The limitations of the available data are the reason we suggest a hybrid system with a combination of two types of Artificial Intelligence (AI)I: Rule-Based and Machine Learning. You can see the difference by thinking about trying to teach a computer to play chess in two different ways. One way is to give the system a list of rules (start with the board like this… pawns can move like this… this is how you capture pieces…). This is the rule-based system. The other way is to say nothing about the game, but let the system watch hundreds of chess games and deduce what you can and can’t do. This is the machine learning system.
The rule-based chess learning system gets a great start: from the beginning it knows how to move pieces, and it knows all the possible moves. However, it hasn’t watched any games, so it doesn’t know how a human player would typically move.
The machine learning system is going to take a while to get going. It will learn how the individual pieces move fairly quickly, and it will probably learn “typical” moves in different situations. But it will take it a very long time to encounter obscure rules like promoting a piece, stalemate or the rules for a draw.
In our reliability environment, we have a system watching an input stream from sensors, other condition monitoring, start/stops, ERP events and more. We would like the system to tell us what maintenance needs to be done and when. So ground-up learning from scratch isn’t an option here: the system has to start at day 1 with a maintenance plan that is at least as good as whatever came before. Hence the use of a rule set from the moment the system goes live:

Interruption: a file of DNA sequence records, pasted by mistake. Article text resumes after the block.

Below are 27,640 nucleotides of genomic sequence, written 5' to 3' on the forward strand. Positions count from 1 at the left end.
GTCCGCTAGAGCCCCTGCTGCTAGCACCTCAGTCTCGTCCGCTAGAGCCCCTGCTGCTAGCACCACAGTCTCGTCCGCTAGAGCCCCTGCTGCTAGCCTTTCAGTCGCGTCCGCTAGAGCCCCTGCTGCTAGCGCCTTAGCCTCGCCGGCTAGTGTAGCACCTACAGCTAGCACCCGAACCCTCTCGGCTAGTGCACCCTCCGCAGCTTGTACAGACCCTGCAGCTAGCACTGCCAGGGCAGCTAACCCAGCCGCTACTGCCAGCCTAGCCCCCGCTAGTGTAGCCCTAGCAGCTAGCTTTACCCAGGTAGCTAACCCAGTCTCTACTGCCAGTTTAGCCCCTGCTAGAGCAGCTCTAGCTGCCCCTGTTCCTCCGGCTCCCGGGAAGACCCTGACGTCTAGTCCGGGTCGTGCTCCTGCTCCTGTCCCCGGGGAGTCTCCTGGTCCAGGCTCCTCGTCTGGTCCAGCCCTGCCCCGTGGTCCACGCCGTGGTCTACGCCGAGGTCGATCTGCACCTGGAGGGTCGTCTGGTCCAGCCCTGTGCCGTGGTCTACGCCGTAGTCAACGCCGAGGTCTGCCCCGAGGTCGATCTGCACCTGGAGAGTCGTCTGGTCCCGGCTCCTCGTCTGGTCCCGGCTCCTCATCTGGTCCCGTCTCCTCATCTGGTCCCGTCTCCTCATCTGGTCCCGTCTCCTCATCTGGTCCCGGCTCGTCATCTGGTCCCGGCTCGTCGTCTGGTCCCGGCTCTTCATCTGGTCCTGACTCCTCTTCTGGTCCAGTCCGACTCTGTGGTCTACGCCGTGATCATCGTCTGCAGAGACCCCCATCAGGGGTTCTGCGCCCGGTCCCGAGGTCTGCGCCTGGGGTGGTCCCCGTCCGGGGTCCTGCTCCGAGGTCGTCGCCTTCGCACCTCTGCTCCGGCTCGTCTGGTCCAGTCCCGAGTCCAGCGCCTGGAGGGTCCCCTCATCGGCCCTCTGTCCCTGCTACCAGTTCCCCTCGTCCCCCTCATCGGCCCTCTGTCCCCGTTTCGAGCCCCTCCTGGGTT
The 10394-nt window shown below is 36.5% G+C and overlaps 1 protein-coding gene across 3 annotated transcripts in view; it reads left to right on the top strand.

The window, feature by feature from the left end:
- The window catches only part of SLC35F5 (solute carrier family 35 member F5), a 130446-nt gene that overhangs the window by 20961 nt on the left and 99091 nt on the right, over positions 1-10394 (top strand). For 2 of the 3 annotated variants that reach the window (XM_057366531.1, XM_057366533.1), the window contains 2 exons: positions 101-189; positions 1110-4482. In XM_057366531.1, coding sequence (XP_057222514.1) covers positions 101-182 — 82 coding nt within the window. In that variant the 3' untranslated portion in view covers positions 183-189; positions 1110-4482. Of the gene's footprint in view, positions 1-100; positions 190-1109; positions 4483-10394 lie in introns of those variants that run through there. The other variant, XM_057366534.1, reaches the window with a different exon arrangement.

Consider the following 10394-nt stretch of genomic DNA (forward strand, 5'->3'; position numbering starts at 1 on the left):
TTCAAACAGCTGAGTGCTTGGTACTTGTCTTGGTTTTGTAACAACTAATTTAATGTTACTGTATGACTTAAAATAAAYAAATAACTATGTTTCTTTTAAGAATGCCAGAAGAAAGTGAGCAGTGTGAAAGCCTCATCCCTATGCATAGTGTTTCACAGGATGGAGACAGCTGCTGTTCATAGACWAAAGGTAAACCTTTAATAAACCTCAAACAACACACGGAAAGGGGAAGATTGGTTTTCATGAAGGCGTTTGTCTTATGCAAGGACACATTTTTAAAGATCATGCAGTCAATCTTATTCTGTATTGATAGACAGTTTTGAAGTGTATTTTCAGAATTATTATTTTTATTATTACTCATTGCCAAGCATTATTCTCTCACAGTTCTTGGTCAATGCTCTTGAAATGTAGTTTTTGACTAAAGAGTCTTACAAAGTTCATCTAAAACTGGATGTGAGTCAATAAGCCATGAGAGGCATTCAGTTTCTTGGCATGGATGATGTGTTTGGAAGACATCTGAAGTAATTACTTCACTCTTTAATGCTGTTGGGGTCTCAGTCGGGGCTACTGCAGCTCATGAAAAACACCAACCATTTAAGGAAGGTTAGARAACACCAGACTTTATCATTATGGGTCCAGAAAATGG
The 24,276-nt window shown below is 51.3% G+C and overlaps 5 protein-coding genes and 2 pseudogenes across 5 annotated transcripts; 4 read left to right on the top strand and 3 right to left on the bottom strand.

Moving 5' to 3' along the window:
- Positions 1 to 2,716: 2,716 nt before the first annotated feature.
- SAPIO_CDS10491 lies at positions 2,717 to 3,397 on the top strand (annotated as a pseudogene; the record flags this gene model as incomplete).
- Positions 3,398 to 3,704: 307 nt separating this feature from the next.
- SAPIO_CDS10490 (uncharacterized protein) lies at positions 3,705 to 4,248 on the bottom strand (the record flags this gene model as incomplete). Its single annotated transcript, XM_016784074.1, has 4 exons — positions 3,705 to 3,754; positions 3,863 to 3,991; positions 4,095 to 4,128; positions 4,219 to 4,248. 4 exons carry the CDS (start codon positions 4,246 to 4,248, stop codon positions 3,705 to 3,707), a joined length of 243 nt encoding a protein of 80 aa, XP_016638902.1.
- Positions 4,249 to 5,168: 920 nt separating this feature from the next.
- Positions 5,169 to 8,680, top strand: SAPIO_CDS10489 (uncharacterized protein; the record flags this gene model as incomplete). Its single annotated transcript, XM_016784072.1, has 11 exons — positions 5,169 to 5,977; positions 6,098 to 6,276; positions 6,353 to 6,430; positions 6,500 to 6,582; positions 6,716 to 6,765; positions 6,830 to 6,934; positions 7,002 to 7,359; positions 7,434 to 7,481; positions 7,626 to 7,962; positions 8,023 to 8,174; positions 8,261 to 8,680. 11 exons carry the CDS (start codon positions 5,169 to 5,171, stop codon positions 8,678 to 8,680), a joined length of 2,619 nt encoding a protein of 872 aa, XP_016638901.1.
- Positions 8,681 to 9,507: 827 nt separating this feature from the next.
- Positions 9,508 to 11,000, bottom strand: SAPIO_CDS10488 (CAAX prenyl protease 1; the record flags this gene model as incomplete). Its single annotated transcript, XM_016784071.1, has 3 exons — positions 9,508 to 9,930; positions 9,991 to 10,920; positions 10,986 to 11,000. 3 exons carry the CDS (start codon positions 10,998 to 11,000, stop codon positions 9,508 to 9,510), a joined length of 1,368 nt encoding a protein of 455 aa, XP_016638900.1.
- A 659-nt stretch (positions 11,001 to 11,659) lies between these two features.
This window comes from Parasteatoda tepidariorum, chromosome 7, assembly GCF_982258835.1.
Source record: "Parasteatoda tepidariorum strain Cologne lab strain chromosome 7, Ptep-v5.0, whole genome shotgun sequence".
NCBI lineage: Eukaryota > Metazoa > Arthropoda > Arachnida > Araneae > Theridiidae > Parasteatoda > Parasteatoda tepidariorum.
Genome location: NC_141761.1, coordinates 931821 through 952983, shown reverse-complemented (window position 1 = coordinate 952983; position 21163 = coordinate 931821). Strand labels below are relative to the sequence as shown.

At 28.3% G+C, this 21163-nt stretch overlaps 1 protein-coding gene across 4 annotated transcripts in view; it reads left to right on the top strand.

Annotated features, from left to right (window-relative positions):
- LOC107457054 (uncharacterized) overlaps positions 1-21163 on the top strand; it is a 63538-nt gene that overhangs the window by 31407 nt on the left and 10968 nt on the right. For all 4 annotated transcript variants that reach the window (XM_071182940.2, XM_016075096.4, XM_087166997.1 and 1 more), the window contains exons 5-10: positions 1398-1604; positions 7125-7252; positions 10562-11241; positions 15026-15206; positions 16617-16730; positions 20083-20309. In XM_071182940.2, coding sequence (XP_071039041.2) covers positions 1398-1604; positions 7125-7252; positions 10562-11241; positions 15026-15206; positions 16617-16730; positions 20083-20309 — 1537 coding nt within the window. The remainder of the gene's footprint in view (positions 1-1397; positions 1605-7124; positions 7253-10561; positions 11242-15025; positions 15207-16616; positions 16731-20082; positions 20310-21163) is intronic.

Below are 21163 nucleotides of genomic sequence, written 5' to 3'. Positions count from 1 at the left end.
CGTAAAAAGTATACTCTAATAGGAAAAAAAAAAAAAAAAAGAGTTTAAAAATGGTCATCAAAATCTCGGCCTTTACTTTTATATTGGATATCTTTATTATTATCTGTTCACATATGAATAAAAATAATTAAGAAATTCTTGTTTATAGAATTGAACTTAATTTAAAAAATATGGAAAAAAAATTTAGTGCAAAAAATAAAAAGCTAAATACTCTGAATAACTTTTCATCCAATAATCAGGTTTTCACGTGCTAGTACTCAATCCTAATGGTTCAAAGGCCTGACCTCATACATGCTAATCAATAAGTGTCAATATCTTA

- “Change this seal every 2 years
- Look out for high vibration on this bearing and change it within two weeks
- Test this level switch every six months…”
The rule base is pretty comprehensive, but we know it won’t be completely right, and we won’t have considered everything. That’s where the ML comes in. Instead of looking at all the data and somehow using it to construct a maintenance schedule from scratch, it looks for exceptions to the rules: things that aren’t working according to the rules, and events that weren’t expected.
Having found the exceptions, and perhaps with human authorisation, the system then starts to change the rule base. The motivation for using two types of system is to get stability and flexibility in the same package.
Summarising, we can see why data science and Machine Learning in its isolated environment is limited in use when it comes to asset management of physical assets. It cannot overcome the Resnikoff Conundrum inasmuch, we will have plenty of data for inconsequential failures but precious few of critical failures that affect our corporate bottom line and our brand reputation. So the next time you are approached to adopt predictive maintenance solutions, data-science solutions, read carefully what it says on the tin to ensure you are getting value for money, because what really is happening is a data gathering exercise to tell you pretty much what you already know – except you will probably get a great dashboard. Question is, is it worth the cost?
However, opting to work with companies like Relmar – the Rule-Base changes the whole game. Suddenly, you have system working to eliminate your critical failures not just informing you of “possible” issues derived from “data insights” like many data-solution providers offer, but getting you ahead of the curve and providing you a fantastic competitive advantage. Don’t settle for being told when failures may occur but settle for solutions that prescribe actions to eliminate the potential failures.
We are always open for no-obligation, exploratory chats. Contact us at firstname.lastname@example.org